Whether Marlborough found that his own million might be slowly injured while the Treasury remained still obdurate, or that the architect was still more and more involved, I cannot tell; but in 1715, the workmen appear to have struck, and the old delays and stand-still again renewed. It was then Sir John, for the first time, produced the warrant he had extracted from Lord Godolphin, to lay before the Treasury; adding, however, a memorandum, to prevent any misconception, that the duke was to be considered as the paymaster, the debts incurred devolving on the crown. This part of our secret history requires more development than I am enabled to afford: as my information is drawn from “the Case” of the Duke of Marlborough in reply to Sir John’s depositions, it is possible Vanbrugh may suffer more than he ought in this narration; which, however, incidentally notices his own statements.
A new scene opens! Vanbrugh not obtaining his claims from the Treasury, and the workmen becoming more clamorous, the architect suddenly turns round on the duke, at once to charge him with the whole debt.
The pitiable history of this magnificent monument of public gratitude, from its beginnings, is given by Vanbrugh in his deposition. The great architect represents himself as being comptroller of her majesty’s works; and as such was appointed to prepare a model, which model of Blenheim House her majesty kept in her palace, and gave her commands to issue money according to the direction of Mr. Travers, the queen’s surveyor-general; that the lord treasurer appointed her majesty’s own officers to supervise these works; that it was upon defect of money from the Treasury that the workmen grew uneasy; that the work was stopped, till further orders of money from the Treasury; that the queen then ordered enough to secure it from winter weather; that afterwards she ordered more for payment of the workmen; that they were paid in part; and upon Sir John’s telling them the queen’s resolution to grant them a further supply (after a stop put to it by the duchess’s order), they went on and incurred the present debt; that this was afterwards brought into the House of Commons as the debt of the crown, not owing from the queen to the Duke of Marlborough, but to the workmen, and this by the queen’s officers.
During the uncertain progress of the building, and while the workmen were often in deep arrears, it would seem that the architect often designed to involve the Marlboroughs in its fate and his own; he probably thought that some of their round million might bear to be chipped, to finish his great work, with which, too, their glory was so intimately connected. The famous duchess had evidently put the duke on the defensive; but once, perhaps, was the duke on the point of indulging some generous architectural fancy, when lo! Atossa stepped forwards and “put a stop to the building.”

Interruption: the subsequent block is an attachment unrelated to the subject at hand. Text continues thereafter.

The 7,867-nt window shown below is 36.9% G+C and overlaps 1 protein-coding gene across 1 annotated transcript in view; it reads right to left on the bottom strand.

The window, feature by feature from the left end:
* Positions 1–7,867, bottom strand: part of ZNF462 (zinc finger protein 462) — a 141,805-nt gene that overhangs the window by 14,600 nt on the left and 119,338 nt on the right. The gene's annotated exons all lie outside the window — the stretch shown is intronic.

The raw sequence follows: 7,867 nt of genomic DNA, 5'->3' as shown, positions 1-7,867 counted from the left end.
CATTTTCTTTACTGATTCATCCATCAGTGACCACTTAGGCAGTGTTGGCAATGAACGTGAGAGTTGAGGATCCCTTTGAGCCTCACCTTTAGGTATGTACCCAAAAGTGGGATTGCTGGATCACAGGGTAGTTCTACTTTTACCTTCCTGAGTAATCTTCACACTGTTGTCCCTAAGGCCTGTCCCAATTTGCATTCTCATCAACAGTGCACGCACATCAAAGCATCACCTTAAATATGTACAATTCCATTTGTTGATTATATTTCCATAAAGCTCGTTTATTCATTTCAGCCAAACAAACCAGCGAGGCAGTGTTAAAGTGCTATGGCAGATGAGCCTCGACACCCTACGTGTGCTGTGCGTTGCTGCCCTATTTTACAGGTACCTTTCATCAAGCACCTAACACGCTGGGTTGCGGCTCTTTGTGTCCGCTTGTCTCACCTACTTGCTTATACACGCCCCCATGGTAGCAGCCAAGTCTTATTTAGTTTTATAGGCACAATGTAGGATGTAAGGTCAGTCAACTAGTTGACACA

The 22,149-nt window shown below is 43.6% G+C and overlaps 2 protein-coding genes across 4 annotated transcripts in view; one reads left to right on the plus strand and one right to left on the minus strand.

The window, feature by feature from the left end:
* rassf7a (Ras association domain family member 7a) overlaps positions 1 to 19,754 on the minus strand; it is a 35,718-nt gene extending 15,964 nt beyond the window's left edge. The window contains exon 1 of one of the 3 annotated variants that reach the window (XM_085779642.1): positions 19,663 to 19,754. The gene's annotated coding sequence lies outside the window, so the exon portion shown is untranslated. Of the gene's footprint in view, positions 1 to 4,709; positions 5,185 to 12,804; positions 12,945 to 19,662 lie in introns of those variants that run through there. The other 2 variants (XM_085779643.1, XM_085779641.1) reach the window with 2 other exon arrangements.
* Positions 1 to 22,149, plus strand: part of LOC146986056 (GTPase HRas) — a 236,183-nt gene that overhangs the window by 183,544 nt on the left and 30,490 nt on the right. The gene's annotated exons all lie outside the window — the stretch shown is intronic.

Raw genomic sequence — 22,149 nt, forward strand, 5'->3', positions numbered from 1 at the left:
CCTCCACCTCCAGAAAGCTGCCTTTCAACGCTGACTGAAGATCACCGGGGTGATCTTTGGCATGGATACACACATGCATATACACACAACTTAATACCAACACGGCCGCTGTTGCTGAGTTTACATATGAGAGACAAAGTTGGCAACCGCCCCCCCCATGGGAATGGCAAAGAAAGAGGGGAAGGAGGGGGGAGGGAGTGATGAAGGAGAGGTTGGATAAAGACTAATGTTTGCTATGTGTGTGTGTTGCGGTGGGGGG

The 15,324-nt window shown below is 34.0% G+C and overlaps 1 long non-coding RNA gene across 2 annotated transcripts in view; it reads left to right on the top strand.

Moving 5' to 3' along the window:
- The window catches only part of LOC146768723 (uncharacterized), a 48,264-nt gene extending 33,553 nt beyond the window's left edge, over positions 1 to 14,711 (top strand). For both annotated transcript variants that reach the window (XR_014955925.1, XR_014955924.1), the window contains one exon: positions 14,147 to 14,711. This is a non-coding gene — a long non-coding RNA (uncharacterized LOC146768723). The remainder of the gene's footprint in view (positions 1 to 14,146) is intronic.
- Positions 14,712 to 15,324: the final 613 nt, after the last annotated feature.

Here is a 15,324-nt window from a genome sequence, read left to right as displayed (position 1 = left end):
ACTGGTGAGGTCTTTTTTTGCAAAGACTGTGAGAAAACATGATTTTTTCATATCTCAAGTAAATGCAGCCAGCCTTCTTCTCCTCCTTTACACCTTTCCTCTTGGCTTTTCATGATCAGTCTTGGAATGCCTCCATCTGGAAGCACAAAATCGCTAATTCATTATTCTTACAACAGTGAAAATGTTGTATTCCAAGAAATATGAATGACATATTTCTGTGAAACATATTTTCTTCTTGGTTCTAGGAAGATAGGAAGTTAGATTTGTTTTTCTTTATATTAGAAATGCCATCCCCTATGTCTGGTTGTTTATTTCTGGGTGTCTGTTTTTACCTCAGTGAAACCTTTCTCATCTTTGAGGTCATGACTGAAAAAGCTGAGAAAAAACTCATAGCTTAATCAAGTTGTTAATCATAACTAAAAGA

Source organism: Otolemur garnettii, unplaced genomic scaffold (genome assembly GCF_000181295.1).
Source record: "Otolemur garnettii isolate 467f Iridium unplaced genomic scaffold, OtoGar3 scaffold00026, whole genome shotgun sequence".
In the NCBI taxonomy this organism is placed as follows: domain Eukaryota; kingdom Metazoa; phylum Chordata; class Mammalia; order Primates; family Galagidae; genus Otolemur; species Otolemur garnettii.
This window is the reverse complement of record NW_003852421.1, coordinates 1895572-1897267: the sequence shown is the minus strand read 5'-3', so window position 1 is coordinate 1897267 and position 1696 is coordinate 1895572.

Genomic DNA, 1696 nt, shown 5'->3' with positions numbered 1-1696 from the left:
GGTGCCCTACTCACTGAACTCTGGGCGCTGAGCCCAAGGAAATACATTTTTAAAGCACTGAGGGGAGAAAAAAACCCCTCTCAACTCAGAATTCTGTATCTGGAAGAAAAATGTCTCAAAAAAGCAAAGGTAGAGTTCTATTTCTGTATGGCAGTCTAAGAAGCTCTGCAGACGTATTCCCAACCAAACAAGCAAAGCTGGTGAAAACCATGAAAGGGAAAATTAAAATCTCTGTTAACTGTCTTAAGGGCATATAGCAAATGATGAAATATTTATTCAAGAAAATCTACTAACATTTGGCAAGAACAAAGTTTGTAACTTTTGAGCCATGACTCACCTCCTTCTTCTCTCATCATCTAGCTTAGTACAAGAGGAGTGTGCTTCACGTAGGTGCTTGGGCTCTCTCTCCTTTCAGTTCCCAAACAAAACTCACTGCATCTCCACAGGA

When Vanbrugh at length produced the warrant of Lord Godolphin, empowering him to contract for the duke, this instrument was utterly disclaimed by Marlborough; the duke declares it existed without his knowledge; and that if such an instrument for a moment was to be held valid, no man would be safe, but might be ruined by the act of another!
Vanbrugh seems to have involved the intricacy of his plot, till it fell into some contradictions. The queen he had not found difficult to manage; but after her death, when the Treasury failed in its golden source, he seems to have sat down to contrive how to make the duke the great debtor. Vanbrugh swears that “He himself looked upon the crown, as engaged to the Duke of Marlborough for the expense; but that he believes the workmen always looked upon the duke as their paymaster.” He advances so far, as to swear that he made a contract with particular workmen, which contract was not unknown to the duke. This was not denied; but the duke in his reply observes, that “he knew not that the workmen were employed for his account, or by his own agent:”— never having heard till Sir John produced the warrant from Lord Godolphin, that Sir John was “his surveyor!” which he disclaims.